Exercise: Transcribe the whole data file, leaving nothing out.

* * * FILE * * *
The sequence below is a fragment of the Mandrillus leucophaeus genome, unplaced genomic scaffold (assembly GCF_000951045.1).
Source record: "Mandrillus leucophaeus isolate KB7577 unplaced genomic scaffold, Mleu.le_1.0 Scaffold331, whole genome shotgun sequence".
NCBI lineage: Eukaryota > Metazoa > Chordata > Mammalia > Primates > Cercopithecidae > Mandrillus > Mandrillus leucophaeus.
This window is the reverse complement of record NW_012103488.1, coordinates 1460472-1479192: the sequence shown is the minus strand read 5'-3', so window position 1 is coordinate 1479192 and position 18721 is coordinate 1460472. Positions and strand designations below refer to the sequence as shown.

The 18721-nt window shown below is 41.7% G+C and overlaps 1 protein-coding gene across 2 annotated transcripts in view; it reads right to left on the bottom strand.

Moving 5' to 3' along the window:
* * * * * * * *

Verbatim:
The sequence below is a fragment of the Mandrillus leucophaeus genome, unplaced genomic scaffold (assembly GCF_000951045.1).
Source record: "Mandrillus leucophaeus isolate KB7577 unplaced genomic scaffold, Mleu.le_1.0 Scaffold331, whole genome shotgun sequence".
NCBI lineage: Eukaryota > Metazoa > Chordata > Mammalia > Primates > Cercopithecidae > Mandrillus > Mandrillus leucophaeus.
This window is the reverse complement of record NW_012103488.1, coordinates 1460472-1479192: the sequence shown is the minus strand read 5'-3', so window position 1 is coordinate 1479192 and position 18721 is coordinate 1460472. Positions and strand designations below refer to the sequence as shown.

The 18721-nt window shown below is 41.7% G+C and overlaps 1 protein-coding gene across 2 annotated transcripts in view; it reads right to left on the bottom strand.

Moving 5' to 3' along the window: